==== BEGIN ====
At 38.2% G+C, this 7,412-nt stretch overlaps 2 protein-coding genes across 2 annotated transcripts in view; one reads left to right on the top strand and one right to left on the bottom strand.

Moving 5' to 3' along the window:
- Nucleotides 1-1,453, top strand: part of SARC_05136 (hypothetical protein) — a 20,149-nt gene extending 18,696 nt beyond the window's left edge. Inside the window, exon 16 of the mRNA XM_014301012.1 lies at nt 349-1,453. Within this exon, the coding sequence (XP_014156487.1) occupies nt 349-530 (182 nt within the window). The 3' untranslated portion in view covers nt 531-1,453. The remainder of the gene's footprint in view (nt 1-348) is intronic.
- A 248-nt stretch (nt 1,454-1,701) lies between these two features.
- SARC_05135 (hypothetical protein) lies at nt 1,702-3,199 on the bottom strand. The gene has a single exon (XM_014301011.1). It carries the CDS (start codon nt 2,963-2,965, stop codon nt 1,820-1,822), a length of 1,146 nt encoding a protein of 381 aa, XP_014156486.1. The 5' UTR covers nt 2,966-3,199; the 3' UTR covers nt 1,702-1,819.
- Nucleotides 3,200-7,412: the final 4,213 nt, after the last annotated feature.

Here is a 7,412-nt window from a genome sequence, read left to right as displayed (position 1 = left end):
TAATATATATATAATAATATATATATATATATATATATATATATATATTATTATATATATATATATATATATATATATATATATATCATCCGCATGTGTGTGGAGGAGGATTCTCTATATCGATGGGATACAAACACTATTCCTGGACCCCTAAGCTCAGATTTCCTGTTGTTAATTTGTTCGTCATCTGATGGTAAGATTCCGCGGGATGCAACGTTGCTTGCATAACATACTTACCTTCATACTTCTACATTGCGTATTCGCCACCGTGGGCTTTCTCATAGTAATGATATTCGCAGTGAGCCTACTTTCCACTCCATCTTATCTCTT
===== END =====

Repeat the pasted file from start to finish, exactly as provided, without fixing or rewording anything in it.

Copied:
At 38.2% G+C, this 7,412-nt stretch overlaps 2 protein-coding genes across 2 annotated transcripts in view; one reads left to right on the top strand and one right to left on the bottom strand.

Moving 5' to 3' along the window:
- Nucleotides 1-1,453, top strand: part of SARC_05136 (hypothetical protein) — a 20,149-nt gene extending 18,696 nt beyond the window's left edge. Inside the window, exon 16 of the mRNA XM_014301012.1 lies at nt 349-1,453. Within this exon, the coding sequence (XP_014156487.1) occupies nt 349-530 (182 nt within the window). The 3' untranslated portion in view covers nt 531-1,453. The remainder of the gene's footprint in view (nt 1-348) is intronic.
- A 248-nt stretch (nt 1,454-1,701) lies between these two features.
- SARC_05135 (hypothetical protein) lies at nt 1,702-3,199 on the bottom strand. The gene has a single exon (XM_014301011.1). It carries the CDS (start codon nt 2,963-2,965, stop codon nt 1,820-1,822), a length of 1,146 nt encoding a protein of 381 aa, XP_014156486.1. The 5' UTR covers nt 2,966-3,199; the 3' UTR covers nt 1,702-1,819.
- Nucleotides 3,200-7,412: the final 4,213 nt, after the last annotated feature.

Here is a 7,412-nt window from a genome sequence, read left to right as displayed (position 1 = left end):
TAATATATATATAATAATATATATATATATATATATATATATATATATTATTATATATATATATATATATATATATATATATATATCATCCGCATGTGTGTGGAGGAGGATTCTCTATATCGATGGGATACAAACACTATTCCTGGACCCCTAAGCTCAGATTTCCTGTTGTTAATTTGTTCGTCATCTGATGGTAAGATTCCGCGGGATGCAACGTTGCTTGCATAACATACTTACCTTCATACTTCTACATTGCGTATTCGCCACCGTGGGCTTTCTCATAGTAATGATATTCGCAGTGAGCCTACTTTCCACTCCATCTTATCTCTT